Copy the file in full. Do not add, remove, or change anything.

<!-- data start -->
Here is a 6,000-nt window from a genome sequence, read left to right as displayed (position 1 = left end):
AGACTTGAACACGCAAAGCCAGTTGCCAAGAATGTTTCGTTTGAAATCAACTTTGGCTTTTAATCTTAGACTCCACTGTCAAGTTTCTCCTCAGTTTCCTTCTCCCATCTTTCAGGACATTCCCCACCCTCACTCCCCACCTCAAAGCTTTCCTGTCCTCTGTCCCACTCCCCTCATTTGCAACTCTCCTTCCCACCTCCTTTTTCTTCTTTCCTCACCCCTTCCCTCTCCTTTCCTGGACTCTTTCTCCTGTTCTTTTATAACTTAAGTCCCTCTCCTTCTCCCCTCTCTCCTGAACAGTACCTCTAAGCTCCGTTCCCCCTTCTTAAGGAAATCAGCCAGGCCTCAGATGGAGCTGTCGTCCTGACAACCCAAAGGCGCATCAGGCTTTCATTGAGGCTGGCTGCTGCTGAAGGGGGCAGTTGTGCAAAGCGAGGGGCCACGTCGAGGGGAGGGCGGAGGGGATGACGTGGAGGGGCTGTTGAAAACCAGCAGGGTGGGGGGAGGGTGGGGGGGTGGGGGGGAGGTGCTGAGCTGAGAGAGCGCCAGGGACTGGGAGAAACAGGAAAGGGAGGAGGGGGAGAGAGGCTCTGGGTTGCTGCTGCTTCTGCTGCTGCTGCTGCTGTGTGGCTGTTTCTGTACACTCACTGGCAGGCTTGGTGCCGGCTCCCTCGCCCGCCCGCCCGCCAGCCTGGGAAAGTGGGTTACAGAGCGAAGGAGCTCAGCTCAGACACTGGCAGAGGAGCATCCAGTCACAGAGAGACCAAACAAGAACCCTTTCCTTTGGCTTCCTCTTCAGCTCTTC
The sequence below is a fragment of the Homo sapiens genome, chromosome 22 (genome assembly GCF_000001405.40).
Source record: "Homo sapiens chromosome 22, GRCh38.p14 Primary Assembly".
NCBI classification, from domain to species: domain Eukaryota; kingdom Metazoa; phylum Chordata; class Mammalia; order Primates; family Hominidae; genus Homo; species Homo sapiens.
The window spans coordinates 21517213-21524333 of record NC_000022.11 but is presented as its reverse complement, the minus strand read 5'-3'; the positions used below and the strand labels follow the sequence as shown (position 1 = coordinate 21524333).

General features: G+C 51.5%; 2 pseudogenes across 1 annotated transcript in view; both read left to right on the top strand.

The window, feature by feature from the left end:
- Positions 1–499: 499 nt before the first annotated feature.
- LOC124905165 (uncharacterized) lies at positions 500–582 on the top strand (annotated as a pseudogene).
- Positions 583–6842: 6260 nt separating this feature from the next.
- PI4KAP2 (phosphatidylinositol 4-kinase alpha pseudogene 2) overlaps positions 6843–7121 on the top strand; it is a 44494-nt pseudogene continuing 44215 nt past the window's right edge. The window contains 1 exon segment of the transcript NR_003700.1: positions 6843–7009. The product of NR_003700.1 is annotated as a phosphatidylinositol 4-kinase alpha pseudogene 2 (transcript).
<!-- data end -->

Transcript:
Here is a 6,000-nt window from a genome sequence, read left to right as displayed (position 1 = left end):
AGACTTGAACACGCAAAGCCAGTTGCCAAGAATGTTTCGTTTGAAATCAACTTTGGCTTTTAATCTTAGACTCCACTGTCAAGTTTCTCCTCAGTTTCCTTCTCCCATCTTTCAGGACATTCCCCACCCTCACTCCCCACCTCAAAGCTTTCCTGTCCTCTGTCCCACTCCCCTCATTTGCAACTCTCCTTCCCACCTCCTTTTTCTTCTTTCCTCACCCCTTCCCTCTCCTTTCCTGGACTCTTTCTCCTGTTCTTTTATAACTTAAGTCCCTCTCCTTCTCCCCTCTCTCCTGAACAGTACCTCTAAGCTCCGTTCCCCCTTCTTAAGGAAATCAGCCAGGCCTCAGATGGAGCTGTCGTCCTGACAACCCAAAGGCGCATCAGGCTTTCATTGAGGCTGGCTGCTGCTGAAGGGGGCAGTTGTGCAAAGCGAGGGGCCACGTCGAGGGGAGGGCGGAGGGGATGACGTGGAGGGGCTGTTGAAAACCAGCAGGGTGGGGGGAGGGTGGGGGGGTGGGGGGGAGGTGCTGAGCTGAGAGAGCGCCAGGGACTGGGAGAAACAGGAAAGGGAGGAGGGGGAGAGAGGCTCTGGGTTGCTGCTGCTTCTGCTGCTGCTGCTGCTGTGTGGCTGTTTCTGTACACTCACTGGCAGGCTTGGTGCCGGCTCCCTCGCCCGCCCGCCCGCCAGCCTGGGAAAGTGGGTTACAGAGCGAAGGAGCTCAGCTCAGACACTGGCAGAGGAGCATCCAGTCACAGAGAGACCAAACAAGAACCCTTTCCTTTGGCTTCCTCTTCAGCTCTTC
The sequence below is a fragment of the Homo sapiens genome, chromosome 22 (genome assembly GCF_000001405.40).
Source record: "Homo sapiens chromosome 22, GRCh38.p14 Primary Assembly".
NCBI classification, from domain to species: domain Eukaryota; kingdom Metazoa; phylum Chordata; class Mammalia; order Primates; family Hominidae; genus Homo; species Homo sapiens.
The window spans coordinates 21517213-21524333 of record NC_000022.11 but is presented as its reverse complement, the minus strand read 5'-3'; the positions used below and the strand labels follow the sequence as shown (position 1 = coordinate 21524333).

General features: G+C 51.5%; 2 pseudogenes across 1 annotated transcript in view; both read left to right on the top strand.

The window, feature by feature from the left end:
- Positions 1–499: 499 nt before the first annotated feature.
- LOC124905165 (uncharacterized) lies at positions 500–582 on the top strand (annotated as a pseudogene).
- Positions 583–6842: 6260 nt separating this feature from the next.
- PI4KAP2 (phosphatidylinositol 4-kinase alpha pseudogene 2) overlaps positions 6843–7121 on the top strand; it is a 44494-nt pseudogene continuing 44215 nt past the window's right edge. The window contains 1 exon segment of the transcript NR_003700.1: positions 6843–7009. The product of NR_003700.1 is annotated as a phosphatidylinositol 4-kinase alpha pseudogene 2 (transcript).